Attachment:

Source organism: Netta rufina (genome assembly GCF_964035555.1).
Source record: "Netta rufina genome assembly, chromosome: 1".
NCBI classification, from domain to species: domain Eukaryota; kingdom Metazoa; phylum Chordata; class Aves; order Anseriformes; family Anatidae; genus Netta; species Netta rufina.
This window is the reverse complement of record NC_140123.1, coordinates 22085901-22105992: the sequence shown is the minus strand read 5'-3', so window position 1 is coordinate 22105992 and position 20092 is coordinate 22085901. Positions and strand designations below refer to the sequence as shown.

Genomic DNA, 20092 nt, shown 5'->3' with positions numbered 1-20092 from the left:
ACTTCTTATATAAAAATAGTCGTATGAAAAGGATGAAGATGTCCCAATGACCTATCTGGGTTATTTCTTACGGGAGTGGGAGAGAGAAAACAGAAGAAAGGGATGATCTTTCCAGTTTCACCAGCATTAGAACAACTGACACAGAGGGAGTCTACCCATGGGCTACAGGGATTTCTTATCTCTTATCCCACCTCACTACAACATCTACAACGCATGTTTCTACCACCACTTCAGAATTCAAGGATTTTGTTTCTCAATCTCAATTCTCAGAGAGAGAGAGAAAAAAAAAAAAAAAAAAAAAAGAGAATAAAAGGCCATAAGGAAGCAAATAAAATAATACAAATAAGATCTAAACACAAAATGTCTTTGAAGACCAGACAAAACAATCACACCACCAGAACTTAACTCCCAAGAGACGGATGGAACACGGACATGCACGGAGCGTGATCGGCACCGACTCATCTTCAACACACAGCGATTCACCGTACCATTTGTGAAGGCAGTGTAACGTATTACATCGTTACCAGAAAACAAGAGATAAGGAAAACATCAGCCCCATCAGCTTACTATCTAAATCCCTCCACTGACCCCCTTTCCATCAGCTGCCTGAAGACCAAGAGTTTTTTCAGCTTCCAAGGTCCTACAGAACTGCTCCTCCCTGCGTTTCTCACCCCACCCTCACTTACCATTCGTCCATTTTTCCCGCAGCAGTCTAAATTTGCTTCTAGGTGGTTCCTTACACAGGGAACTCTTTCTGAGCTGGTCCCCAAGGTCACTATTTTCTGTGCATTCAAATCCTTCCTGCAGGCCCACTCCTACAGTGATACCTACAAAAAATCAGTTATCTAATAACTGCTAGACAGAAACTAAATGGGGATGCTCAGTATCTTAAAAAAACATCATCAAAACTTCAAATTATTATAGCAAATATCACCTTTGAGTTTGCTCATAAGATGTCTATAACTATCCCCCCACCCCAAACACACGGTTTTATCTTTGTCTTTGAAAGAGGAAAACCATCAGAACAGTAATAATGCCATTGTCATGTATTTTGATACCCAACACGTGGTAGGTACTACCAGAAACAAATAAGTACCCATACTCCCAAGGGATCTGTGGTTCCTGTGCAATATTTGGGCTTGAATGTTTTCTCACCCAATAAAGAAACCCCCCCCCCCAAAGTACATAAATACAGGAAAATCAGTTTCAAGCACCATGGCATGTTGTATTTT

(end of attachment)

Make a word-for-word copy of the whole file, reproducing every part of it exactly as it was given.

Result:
Source organism: Netta rufina (genome assembly GCF_964035555.1).
Source record: "Netta rufina genome assembly, chromosome: 1".
NCBI classification, from domain to species: domain Eukaryota; kingdom Metazoa; phylum Chordata; class Aves; order Anseriformes; family Anatidae; genus Netta; species Netta rufina.
This window is the reverse complement of record NC_140123.1, coordinates 22085901-22105992: the sequence shown is the minus strand read 5'-3', so window position 1 is coordinate 22105992 and position 20092 is coordinate 22085901. Positions and strand designations below refer to the sequence as shown.

Genomic DNA, 20092 nt, shown 5'->3' with positions numbered 1-20092 from the left:
ACTTCTTATATAAAAATAGTCGTATGAAAAGGATGAAGATGTCCCAATGACCTATCTGGGTTATTTCTTACGGGAGTGGGAGAGAGAAAACAGAAGAAAGGGATGATCTTTCCAGTTTCACCAGCATTAGAACAACTGACACAGAGGGAGTCTACCCATGGGCTACAGGGATTTCTTATCTCTTATCCCACCTCACTACAACATCTACAACGCATGTTTCTACCACCACTTCAGAATTCAAGGATTTTGTTTCTCAATCTCAATTCTCAGAGAGAGAGAGAAAAAAAAAAAAAAAAAAAAAAGAGAATAAAAGGCCATAAGGAAGCAAATAAAATAATACAAATAAGATCTAAACACAAAATGTCTTTGAAGACCAGACAAAACAATCACACCACCAGAACTTAACTCCCAAGAGACGGATGGAACACGGACATGCACGGAGCGTGATCGGCACCGACTCATCTTCAACACACAGCGATTCACCGTACCATTTGTGAAGGCAGTGTAACGTATTACATCGTTACCAGAAAACAAGAGATAAGGAAAACATCAGCCCCATCAGCTTACTATCTAAATCCCTCCACTGACCCCCTTTCCATCAGCTGCCTGAAGACCAAGAGTTTTTTCAGCTTCCAAGGTCCTACAGAACTGCTCCTCCCTGCGTTTCTCACCCCACCCTCACTTACCATTCGTCCATTTTTCCCGCAGCAGTCTAAATTTGCTTCTAGGTGGTTCCTTACACAGGGAACTCTTTCTGAGCTGGTCCCCAAGGTCACTATTTTCTGTGCATTCAAATCCTTCCTGCAGGCCCACTCCTACAGTGATACCTACAAAAAATCAGTTATCTAATAACTGCTAGACAGAAACTAAATGGGGATGCTCAGTATCTTAAAAAAACATCATCAAAACTTCAAATTATTATAGCAAATATCACCTTTGAGTTTGCTCATAAGATGTCTATAACTATCCCCCCACCCCAAACACACGGTTTTATCTTTGTCTTTGAAAGAGGAAAACCATCAGAACAGTAATAATGCCATTGTCATGTATTTTGATACCCAACACGTGGTAGGTACTACCAGAAACAAATAAGTACCCATACTCCCAAGGGATCTGTGGTTCCTGTGCAATATTTGGGCTTGAATGTTTTCTCACCCAATAAAGAAACCCCCCCCCCCAAAGTACATAAATACAGGAAAATCAGTTTCAAGCACCATGGCATGTTGTATTTT